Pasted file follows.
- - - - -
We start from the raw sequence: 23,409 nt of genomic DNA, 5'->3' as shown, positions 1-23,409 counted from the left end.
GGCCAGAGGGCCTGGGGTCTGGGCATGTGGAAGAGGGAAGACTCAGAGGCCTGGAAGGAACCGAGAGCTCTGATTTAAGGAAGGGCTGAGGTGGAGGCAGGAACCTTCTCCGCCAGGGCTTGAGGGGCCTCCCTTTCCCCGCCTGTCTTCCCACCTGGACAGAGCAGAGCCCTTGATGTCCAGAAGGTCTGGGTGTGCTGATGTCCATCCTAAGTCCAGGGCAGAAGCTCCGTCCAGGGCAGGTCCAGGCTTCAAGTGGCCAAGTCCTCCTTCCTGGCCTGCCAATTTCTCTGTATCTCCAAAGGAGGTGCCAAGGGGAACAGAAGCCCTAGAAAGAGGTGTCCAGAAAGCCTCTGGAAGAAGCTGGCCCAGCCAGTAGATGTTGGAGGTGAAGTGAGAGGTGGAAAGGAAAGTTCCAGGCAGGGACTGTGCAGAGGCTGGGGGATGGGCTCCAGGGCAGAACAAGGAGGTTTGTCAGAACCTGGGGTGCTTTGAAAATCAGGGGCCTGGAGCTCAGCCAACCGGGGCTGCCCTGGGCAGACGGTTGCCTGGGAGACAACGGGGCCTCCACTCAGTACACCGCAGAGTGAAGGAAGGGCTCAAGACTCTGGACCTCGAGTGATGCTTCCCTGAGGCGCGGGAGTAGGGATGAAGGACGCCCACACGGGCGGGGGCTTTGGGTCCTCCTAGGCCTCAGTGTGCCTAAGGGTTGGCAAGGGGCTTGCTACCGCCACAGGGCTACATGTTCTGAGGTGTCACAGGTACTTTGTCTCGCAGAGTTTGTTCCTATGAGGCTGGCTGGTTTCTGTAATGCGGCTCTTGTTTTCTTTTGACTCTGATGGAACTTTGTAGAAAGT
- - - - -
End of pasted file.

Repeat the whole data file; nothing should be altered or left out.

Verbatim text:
We start from the raw sequence: 23,409 nt of genomic DNA, 5'->3' as shown, positions 1-23,409 counted from the left end.
GGCCAGAGGGCCTGGGGTCTGGGCATGTGGAAGAGGGAAGACTCAGAGGCCTGGAAGGAACCGAGAGCTCTGATTTAAGGAAGGGCTGAGGTGGAGGCAGGAACCTTCTCCGCCAGGGCTTGAGGGGCCTCCCTTTCCCCGCCTGTCTTCCCACCTGGACAGAGCAGAGCCCTTGATGTCCAGAAGGTCTGGGTGTGCTGATGTCCATCCTAAGTCCAGGGCAGAAGCTCCGTCCAGGGCAGGTCCAGGCTTCAAGTGGCCAAGTCCTCCTTCCTGGCCTGCCAATTTCTCTGTATCTCCAAAGGAGGTGCCAAGGGGAACAGAAGCCCTAGAAAGAGGTGTCCAGAAAGCCTCTGGAAGAAGCTGGCCCAGCCAGTAGATGTTGGAGGTGAAGTGAGAGGTGGAAAGGAAAGTTCCAGGCAGGGACTGTGCAGAGGCTGGGGGATGGGCTCCAGGGCAGAACAAGGAGGTTTGTCAGAACCTGGGGTGCTTTGAAAATCAGGGGCCTGGAGCTCAGCCAACCGGGGCTGCCCTGGGCAGACGGTTGCCTGGGAGACAACGGGGCCTCCACTCAGTACACCGCAGAGTGAAGGAAGGGCTCAAGACTCTGGACCTCGAGTGATGCTTCCCTGAGGCGCGGGAGTAGGGATGAAGGACGCCCACACGGGCGGGGGCTTTGGGTCCTCCTAGGCCTCAGTGTGCCTAAGGGTTGGCAAGGGGCTTGCTACCGCCACAGGGCTACATGTTCTGAGGTGTCACAGGTACTTTGTCTCGCAGAGTTTGTTCCTATGAGGCTGGCTGGTTTCTGTAATGCGGCTCTTGTTTTCTTTTGACTCTGATGGAACTTTGTAGAAAGT